We know a lot about how depression works, and we know a little–though not as much as we’d like–about how to treat it. However, we still don’t know what causes depression, and there are many strong disagreements in the medical and research communities as to where depression comes from, or even how to classify and think about therapy.
Psychology Today is a great resource for different perspectives on mental illness; many of their contributors write blogs about a specific perspective or aspect of an illness. This post is based on blog posts by Christopher Bergland, who writes a blog about the connection between mental health; Emily Deans MD, who writes from the perspective of an evolutionary psychologist; and Gregg Henriques, Ph.D., whose blog wants to create “a unified approach to psychology and philosophy.”
Mr. Bergland and Dr. Deans approach depression as a disease, located in the body; Professor Henriques looks at depression of a symptom of larger philosophical problems in the sufferers’ life. These approaches aren’t mutually exclusive, and neither of them is a definitive “solution” to the problem of the causes of depression, but they may provide complementary ways of thinking about the illness.
Depression in the Body
The popular idea that depression is caused by a “chemical imbalance in the brain” is very vague, and creates a false impression. Many people are led to think that antidepressant medications “re-balance” the brain in the same way that a vitamin supplement resolves a vitamin deficiency. The truth is much more complicated.
At the same time, the biology of the brain is definitely involved in the way depression affects people. You’ve probably seen images showing how a depressed brain looks different than a healthy brain–the healthy brain is “lit up” while the diseased brain is “dark.” Some parts of the brain actually shrink in size as depression progresses–and are restored when depression ends.
Research increasingly suggests that inflammation–the way our bodies respond when we get a cold, or are exposed to something we’re allergic to, or get a burn. This can happen at a low level throughout our entire bodies or even in the tissue of the brain.
The chemistry of our bodies can influence inflammation, and can also be influenced by our lifestyle choices. Both Mr. Bergland and Dr. Deans implicate a chemical called kynurenine in the inflammation that causes depression, and suggest different ways to fight it. Mr. Bergland points out that exercise converts kynurenine into kynurenic acid, and so regular exercise can reduce inflammation. This is one reason why exercise is a helpful treatment for depression.
Dr. Deans talks about reducing inflammation through diet, by changing your fat intake. Many people cut fat out of their diet for the wrong reasons–a high-fat diet generally doesn’t lead to weight gain–but eating healthier fats may make a difference. “Omega-3” fatty acids–mostly found in fish–reduce inflammation, while “Omega-6” fatty acids–found in vegetable oil and many other fat sources–can increase inflammation. Fish oil supplements are safe for most people and can be found in many supermarkets and pharmacies.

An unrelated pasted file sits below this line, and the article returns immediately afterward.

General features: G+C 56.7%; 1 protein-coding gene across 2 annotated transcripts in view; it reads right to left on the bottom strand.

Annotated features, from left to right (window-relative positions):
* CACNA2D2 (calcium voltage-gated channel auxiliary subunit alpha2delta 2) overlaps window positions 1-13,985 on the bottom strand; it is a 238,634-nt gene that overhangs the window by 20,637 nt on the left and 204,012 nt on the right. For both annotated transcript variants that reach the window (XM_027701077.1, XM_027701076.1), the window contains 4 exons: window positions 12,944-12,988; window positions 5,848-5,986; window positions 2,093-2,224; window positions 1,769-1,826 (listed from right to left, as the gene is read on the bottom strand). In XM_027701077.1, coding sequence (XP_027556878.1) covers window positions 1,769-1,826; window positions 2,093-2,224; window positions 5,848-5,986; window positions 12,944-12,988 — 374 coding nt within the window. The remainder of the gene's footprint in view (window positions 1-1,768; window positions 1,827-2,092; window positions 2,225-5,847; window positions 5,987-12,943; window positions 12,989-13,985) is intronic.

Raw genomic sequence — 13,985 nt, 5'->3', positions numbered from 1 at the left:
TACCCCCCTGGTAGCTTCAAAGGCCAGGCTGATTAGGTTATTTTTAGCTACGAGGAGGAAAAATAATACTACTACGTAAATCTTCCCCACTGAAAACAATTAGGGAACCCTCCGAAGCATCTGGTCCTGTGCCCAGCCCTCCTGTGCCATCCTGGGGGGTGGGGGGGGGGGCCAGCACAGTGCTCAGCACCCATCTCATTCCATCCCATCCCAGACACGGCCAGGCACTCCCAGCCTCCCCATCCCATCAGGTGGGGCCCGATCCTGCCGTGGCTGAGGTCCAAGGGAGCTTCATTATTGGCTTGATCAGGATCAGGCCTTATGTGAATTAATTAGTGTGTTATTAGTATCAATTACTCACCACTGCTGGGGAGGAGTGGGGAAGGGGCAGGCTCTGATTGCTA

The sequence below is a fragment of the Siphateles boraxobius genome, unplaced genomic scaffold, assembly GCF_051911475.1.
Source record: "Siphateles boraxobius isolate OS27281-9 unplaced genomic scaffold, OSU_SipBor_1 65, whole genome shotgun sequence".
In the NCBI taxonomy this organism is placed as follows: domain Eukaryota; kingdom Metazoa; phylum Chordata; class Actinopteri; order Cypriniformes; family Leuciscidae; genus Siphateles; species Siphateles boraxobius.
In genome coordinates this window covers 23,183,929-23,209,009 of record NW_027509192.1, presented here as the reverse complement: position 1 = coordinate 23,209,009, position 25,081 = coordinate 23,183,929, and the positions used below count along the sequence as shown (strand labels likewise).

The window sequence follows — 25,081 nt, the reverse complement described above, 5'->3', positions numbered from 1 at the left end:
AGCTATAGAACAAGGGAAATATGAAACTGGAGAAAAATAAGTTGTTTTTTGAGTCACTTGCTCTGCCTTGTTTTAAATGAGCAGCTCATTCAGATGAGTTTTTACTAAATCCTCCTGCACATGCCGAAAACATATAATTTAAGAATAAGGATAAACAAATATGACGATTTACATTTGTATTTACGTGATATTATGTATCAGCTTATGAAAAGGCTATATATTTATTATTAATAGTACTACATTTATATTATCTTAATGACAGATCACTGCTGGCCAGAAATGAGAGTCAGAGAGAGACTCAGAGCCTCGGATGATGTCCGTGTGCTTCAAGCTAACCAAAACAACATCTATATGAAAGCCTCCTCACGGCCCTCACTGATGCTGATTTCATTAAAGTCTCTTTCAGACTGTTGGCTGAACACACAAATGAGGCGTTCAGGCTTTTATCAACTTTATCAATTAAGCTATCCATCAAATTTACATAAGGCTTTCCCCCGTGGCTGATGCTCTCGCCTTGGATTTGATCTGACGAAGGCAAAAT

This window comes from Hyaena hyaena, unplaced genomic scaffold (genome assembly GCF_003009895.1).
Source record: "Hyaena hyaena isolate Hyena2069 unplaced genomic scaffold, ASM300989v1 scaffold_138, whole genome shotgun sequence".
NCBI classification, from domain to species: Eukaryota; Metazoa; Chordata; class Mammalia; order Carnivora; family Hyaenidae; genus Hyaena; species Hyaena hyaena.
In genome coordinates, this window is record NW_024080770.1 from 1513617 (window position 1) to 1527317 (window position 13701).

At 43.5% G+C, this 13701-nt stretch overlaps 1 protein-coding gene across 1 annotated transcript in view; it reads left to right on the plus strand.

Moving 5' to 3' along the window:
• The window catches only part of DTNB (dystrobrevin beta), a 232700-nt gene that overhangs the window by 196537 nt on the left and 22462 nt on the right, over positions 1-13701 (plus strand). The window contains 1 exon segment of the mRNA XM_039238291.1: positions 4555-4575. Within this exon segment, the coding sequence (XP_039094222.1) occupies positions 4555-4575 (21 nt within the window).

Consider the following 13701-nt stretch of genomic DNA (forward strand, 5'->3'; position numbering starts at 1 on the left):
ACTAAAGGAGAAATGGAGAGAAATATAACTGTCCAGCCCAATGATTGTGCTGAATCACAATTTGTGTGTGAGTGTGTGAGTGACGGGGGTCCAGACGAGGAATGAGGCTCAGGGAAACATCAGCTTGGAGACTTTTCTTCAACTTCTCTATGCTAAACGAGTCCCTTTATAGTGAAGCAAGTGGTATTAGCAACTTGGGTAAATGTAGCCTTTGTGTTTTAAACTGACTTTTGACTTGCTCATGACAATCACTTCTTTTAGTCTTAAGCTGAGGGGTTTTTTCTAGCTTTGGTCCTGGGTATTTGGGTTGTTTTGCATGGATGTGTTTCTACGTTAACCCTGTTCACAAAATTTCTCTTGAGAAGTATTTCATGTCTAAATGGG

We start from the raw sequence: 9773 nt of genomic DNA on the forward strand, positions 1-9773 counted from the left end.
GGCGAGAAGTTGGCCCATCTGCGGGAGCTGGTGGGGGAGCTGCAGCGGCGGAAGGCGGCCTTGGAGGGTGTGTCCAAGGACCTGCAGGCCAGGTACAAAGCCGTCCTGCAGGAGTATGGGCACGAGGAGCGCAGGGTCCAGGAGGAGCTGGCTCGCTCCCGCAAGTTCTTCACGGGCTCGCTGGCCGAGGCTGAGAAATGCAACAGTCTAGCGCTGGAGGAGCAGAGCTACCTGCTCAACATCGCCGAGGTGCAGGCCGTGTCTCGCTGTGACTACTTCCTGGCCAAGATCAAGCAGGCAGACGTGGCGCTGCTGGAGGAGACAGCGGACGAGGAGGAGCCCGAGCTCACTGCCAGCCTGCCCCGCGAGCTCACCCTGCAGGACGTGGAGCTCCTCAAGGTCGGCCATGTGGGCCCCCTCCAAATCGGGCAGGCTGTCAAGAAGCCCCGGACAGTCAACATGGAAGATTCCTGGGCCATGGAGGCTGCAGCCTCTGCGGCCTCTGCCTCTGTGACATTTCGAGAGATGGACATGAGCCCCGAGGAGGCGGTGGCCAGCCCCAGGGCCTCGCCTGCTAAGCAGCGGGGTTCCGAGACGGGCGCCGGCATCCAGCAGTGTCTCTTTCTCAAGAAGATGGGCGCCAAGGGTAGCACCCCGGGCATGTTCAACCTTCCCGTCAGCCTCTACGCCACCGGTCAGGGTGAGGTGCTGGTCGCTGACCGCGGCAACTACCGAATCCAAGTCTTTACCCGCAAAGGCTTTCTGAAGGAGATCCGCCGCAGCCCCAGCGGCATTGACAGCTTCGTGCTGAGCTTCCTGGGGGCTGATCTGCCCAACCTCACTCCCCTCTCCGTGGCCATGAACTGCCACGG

Depression as a Behavioral Response
Professor Gregg Henriques has a very different view of depression; he isn’t convinced by these neurochemical viewpoints. In what he calls the “Behavioral Shutdown” theory of depression, he says that people are generally depressed because their lives aren’t going the way they like.
In the Behavioral Shutdown model, depression is an immune response from the brain that spins out of control and proves unhelpful in our modern environment. Think of a bear that hibernates for the winter. The bear hibernates because its body knows that it wouldn’t be effective to forage for food during winter. If the bear was out and about, it would lose heat very quickly and fail to find food, so it might as well stay in and wait until spring.
Similarly, you can think of depression as being triggered by a sort of “emotional winter”–a time when the brain finds that it isn’t being rewarded enough for the effort it’s putting in. Sometimes, these triggers are obvious. Very poor people, and women in abusive relationships, are susceptible to depression because they suffer under immense emotional burdens and often aren’t receiving any emotional rewards in return. But it can also be more subtle, like a period of increased stress at work, or a time when you feel more distant with your established emotional connections (as when children leave their families and friends to go to college). In either case, the brain reacts by creating a state that discourages sufferers from seeking out emotional attachments or pleasure. Depression primes you to avoid situations where you could fail, embarrass yourself, or just expend a lot of energy for no reward.
This doesn’t mean that people shouldn’t ever be treated for depression using medication, according to Professor Henriques–but it suggests that you and your mental health professional shouldn’t be looking at your brain at the root cause of the problem. Instead, you should try and decrease your emotional work/reward ratio to convince your brain to wake up again. This isn’t too different from Behavioral Activation Therapy, in that it depends on your ability to make a change in your life, even if your brain is telling you not to. Seek out positive relationships and gratifying hobbies, and seek to remove sources of stress that you don’t need. If you want to get past the winter, look for an emotional spring.
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